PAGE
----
Another eventual NFL Combine is in the books! Here’s what Pewter Report learned about the Bucs offseason plans during our time in Indianapolis.
8. The Bucs Don’t Want To Lose Cappa & Jensen
If I’m a betting man, I’m putting a few bucks on at least one of Alex Cappa or Ryan Jensen returning to the Bucs. Jensen is obviously the better player, and more valuable as a result. But he’ll be 31 years old in May, and he has played through injuries the past two years. At some point in his next contract, his body is going to break down. If the rumors are true that Jensen could be looking for $15 million per season, the Bucs have to pass. That is absurd money for a 31-year old center. I love Jensen, but investing in him at that price would be foolish.
However, that doesn’t mean the Bucs won’t do it. Based on what we heard in Indianapolis, Tampa Bay won’t allow Jensen and Cappa to walk. And keeping Jensen is going to be the priority. The Bucs believe Cappa is a good, not great guard. They’d love to keep him, but are less inclined to overpay for the former third-round pick. But Cappa is younger and has improved every year. He’ll be much more affordable, with PFF projecting his next contract to come in around $9.25 million per year. The Bucs would be wise to think beyond the 2022 season as they make this decision.
7. Interior Offensive Line Could Be A Strong Focus In The Draft
Boston College G Zion Johnson – Photo by: USA Today
If I had to bet right now, the Bucs will try to use the No. 27 overall pick to re-build their interior offensive line. Obviously if Jensen and Cappa return, the need lessens. There’s also the issue of a shortage of quality guard options in the draft. The Bucs won’t be desperate enough to reach for a lesser guard. But if Boston College’s Zion Johnson or Texas A&M’s Kenyon Green are on the board, Tampa Bay might run to the podium.
The Bucs met formally with Johnson in Indianapolis, a meeting in which Bruce Arians participated. Johnson is a Davidson transfer who commanded the podium with outstanding presence at the Combine. He’s got the small school work ethic, physical tools and athletic gifts the Bucs covet up front. On tape, Johnson is remarkably consistent and a nasty finisher. After studying several games, I believe he’s one of the best players in the class.
However, before the Combine Johnson wasn’t a first round lock according to most draft analysts. I think he’ll land in the first 32 picks now, but will he last to the Bucs’ pick? Many had Green ahead of Johnson entering the week. It’ll be interesting to see what changes in the coming months.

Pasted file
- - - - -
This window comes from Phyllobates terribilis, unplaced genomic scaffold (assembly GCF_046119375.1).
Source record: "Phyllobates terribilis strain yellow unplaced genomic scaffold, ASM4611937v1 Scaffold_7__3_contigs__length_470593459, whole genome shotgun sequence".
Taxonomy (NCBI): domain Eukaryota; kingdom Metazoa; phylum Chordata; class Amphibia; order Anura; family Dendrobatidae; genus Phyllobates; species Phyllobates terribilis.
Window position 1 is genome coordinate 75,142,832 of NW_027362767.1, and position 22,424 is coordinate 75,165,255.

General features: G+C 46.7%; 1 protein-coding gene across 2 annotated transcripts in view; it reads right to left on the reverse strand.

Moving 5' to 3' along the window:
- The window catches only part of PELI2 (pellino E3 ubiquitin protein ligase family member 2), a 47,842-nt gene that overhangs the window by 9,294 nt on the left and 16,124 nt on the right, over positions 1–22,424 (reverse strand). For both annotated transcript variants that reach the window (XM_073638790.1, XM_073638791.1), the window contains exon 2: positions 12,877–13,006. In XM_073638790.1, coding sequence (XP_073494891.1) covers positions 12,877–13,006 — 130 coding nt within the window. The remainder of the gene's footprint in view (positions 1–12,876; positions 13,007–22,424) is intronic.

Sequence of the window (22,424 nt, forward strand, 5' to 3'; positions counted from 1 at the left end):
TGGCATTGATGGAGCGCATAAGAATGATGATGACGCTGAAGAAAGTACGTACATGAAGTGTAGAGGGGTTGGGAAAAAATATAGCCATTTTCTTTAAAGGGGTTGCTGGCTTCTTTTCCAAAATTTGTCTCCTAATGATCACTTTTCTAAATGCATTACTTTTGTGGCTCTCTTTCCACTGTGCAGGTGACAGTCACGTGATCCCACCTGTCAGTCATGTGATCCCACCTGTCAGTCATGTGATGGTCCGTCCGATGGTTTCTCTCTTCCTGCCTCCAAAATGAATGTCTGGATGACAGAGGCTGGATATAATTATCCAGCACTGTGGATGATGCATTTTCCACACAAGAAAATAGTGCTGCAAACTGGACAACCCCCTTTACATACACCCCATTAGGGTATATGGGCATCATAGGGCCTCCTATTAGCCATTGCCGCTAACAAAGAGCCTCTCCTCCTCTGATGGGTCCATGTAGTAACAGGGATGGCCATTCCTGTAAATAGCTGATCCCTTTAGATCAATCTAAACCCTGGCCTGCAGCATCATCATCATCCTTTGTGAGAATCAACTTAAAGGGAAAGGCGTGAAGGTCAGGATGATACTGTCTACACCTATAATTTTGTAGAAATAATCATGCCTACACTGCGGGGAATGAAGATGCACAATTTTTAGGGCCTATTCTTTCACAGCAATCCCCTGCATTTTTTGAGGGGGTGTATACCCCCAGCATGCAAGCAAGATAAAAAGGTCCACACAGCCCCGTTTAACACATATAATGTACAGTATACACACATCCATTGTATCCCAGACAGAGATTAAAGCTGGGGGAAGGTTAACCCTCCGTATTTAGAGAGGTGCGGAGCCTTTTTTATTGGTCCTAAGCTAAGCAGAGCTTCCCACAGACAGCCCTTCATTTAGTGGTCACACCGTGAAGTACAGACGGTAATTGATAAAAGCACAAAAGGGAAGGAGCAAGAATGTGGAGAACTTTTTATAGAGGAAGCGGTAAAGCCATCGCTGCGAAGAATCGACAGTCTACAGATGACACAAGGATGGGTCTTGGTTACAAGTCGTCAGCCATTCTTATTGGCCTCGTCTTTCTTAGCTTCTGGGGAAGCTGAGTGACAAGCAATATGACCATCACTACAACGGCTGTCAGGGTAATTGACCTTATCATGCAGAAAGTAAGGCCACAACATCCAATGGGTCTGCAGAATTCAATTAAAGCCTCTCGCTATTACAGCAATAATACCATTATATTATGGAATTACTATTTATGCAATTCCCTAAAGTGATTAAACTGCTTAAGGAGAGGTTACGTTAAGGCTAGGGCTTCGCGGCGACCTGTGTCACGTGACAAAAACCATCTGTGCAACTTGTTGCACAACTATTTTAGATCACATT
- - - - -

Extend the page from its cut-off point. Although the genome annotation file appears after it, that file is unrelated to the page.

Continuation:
6. The Bucs Are Desperate To Keep Chris Godwin
I fully understand the Bucs desperation to keep Chris Godwin. It’s a sentiment I share completely. Losing Godwin would make it hard to say Tampa Bay won the offseason. But that doesn’t mean the Bucs will be blameless if they keep Godwin. Right now, the reports are rolling in from ESPN that the Bucs are likely to put the franchise tag on Godwin by Tuesday’s 4pm EST deadline. That’s somewhat of a shocker, mostly because the tag is well above Godwin’s per year market value.
Bucs WR Chris Godwin – Photo by: Cliff Welch/PR
According to PFF’s Brad Spielberger on the Pewter Report Podcast this week, Godwin is likely to get around $16 million per year. That payout would likely come with a four-year contract. If the Bucs’ tag Godwin, they’ll owe him just over $19 million this season. Now, it’s unlikely that Godwin would play on another tag. The two sides would almost certainly eventually reach a long term deal, but Tampa Bay might lose CB Carlton Davis in the process.
Allowing Davis to hit the open market because the Bucs couldn’t get a long term deal done with Godwin despite over a year to work on it would be egregiously bad. This isn’t a Davante Adams-like contract. Godwin isn’t going to challenge for top-tier WR salary. It should not be this difficult to get a deal done for him. But because it is, the Bucs are looking at the distinct possibility of losing Carlton Davis in free agency. Top cornerbacks rarely hit the market. Tampa Bay can’t allow Davis to get there. He’s way too important to their defense.
It’s hard to consider free agency a success if the Bucs lose either Godwin or Davis. The team clearly needs both players back. Everyone else is replaceable in comparison.
5. Tampa Bay Doing Homework On RBs In Draft
Arizona State RB Rachaad White – Photo by: USA Today
The Bucs are facing an offseason where losing multiple running backs to free agency is a distinct possibility. Leonard Fournette could price himself out of Tampa Bay, while the team doesn’t sound interested in bringing back Ronald Jones. No surprise there. Also, veteran Giovani Bernard could head elsewhere. That means the Bucs could enter 2022 with Ke’Shawn Vaughn as the lone holdover from last season.
As a result, the Bucs are showing major interest in the 2022 running back class. From what Matt Matera and I could glean in Indianapolis, the Bucs met with at least ten running backs. Arizona State running back Rachaad White had a formal interview with the team, with the rest of the meetings either informal or status unknown. NFL teams get just 45 formal interviews, so it can be quite telling to know who the team has asked to meet with formally.
It’s not a premier running back class, but the depth is excellent. A lot of capable backs could emerge from this draft. And the Bucs are almost certain to select one in the middle rounds at the end of April.
4. Bucs Prepping For Overhaul Of Tight End Room
Bucs TE Rob Gronkowski – Photo by: Cliff Welch/PR